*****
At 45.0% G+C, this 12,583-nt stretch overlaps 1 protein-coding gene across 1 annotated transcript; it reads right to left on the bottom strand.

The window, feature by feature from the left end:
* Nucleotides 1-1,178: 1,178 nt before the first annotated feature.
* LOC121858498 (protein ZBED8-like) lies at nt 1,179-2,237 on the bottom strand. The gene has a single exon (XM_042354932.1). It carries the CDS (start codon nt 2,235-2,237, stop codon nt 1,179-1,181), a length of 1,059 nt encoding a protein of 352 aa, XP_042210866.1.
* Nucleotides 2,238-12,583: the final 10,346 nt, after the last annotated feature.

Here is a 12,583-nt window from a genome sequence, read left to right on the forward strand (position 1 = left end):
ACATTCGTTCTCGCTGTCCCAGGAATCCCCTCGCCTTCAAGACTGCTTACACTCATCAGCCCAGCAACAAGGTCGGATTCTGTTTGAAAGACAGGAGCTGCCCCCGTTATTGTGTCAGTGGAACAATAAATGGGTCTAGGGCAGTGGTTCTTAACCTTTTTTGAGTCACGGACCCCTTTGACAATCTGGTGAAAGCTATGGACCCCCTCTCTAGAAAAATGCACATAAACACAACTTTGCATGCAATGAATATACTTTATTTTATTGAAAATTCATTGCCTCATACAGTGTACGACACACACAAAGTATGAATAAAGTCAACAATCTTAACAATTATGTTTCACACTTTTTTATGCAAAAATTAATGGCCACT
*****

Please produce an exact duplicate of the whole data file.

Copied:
At 45.0% G+C, this 12,583-nt stretch overlaps 1 protein-coding gene across 1 annotated transcript; it reads right to left on the bottom strand.

The window, feature by feature from the left end:
* Nucleotides 1-1,178: 1,178 nt before the first annotated feature.
* LOC121858498 (protein ZBED8-like) lies at nt 1,179-2,237 on the bottom strand. The gene has a single exon (XM_042354932.1). It carries the CDS (start codon nt 2,235-2,237, stop codon nt 1,179-1,181), a length of 1,059 nt encoding a protein of 352 aa, XP_042210866.1.
* Nucleotides 2,238-12,583: the final 10,346 nt, after the last annotated feature.

Here is a 12,583-nt window from a genome sequence, read left to right on the forward strand (position 1 = left end):
ACATTCGTTCTCGCTGTCCCAGGAATCCCCTCGCCTTCAAGACTGCTTACACTCATCAGCCCAGCAACAAGGTCGGATTCTGTTTGAAAGACAGGAGCTGCCCCCGTTATTGTGTCAGTGGAACAATAAATGGGTCTAGGGCAGTGGTTCTTAACCTTTTTTGAGTCACGGACCCCTTTGACAATCTGGTGAAAGCTATGGACCCCCTCTCTAGAAAAATGCACATAAACACAACTTTGCATGCAATGAATATACTTTATTTTATTGAAAATTCATTGCCTCATACAGTGTACGACACACACAAAGTATGAATAAAGTCAACAATCTTAACAATTATGTTTCACACTTTTTTATGCAAAAATTAATGGCCACT